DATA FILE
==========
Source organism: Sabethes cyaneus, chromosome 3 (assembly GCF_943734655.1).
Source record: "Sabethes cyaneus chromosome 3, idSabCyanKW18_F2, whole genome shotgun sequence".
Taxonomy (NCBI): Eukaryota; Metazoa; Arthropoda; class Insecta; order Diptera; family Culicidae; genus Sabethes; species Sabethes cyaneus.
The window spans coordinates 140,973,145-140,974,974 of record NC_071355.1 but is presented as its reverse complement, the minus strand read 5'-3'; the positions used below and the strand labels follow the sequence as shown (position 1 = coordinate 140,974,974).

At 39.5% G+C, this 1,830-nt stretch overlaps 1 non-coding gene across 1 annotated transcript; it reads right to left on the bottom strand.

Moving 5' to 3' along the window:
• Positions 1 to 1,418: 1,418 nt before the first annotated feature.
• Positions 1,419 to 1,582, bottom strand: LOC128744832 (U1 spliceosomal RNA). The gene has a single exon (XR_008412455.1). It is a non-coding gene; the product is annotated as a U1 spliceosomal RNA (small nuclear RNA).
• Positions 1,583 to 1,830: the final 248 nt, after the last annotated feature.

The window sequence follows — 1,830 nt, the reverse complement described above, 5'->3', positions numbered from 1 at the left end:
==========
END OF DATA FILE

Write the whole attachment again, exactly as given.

Source organism: Sabethes cyaneus, chromosome 3 (assembly GCF_943734655.1).
Source record: "Sabethes cyaneus chromosome 3, idSabCyanKW18_F2, whole genome shotgun sequence".
Taxonomy (NCBI): Eukaryota; Metazoa; Arthropoda; class Insecta; order Diptera; family Culicidae; genus Sabethes; species Sabethes cyaneus.
The window spans coordinates 140,973,145-140,974,974 of record NC_071355.1 but is presented as its reverse complement, the minus strand read 5'-3'; the positions used below and the strand labels follow the sequence as shown (position 1 = coordinate 140,974,974).

At 39.5% G+C, this 1,830-nt stretch overlaps 1 non-coding gene across 1 annotated transcript; it reads right to left on the bottom strand.

Moving 5' to 3' along the window:
• Positions 1 to 1,418: 1,418 nt before the first annotated feature.
• Positions 1,419 to 1,582, bottom strand: LOC128744832 (U1 spliceosomal RNA). The gene has a single exon (XR_008412455.1). It is a non-coding gene; the product is annotated as a U1 spliceosomal RNA (small nuclear RNA).
• Positions 1,583 to 1,830: the final 248 nt, after the last annotated feature.

The window sequence follows — 1,830 nt, the reverse complement described above, 5'->3', positions numbered from 1 at the left end: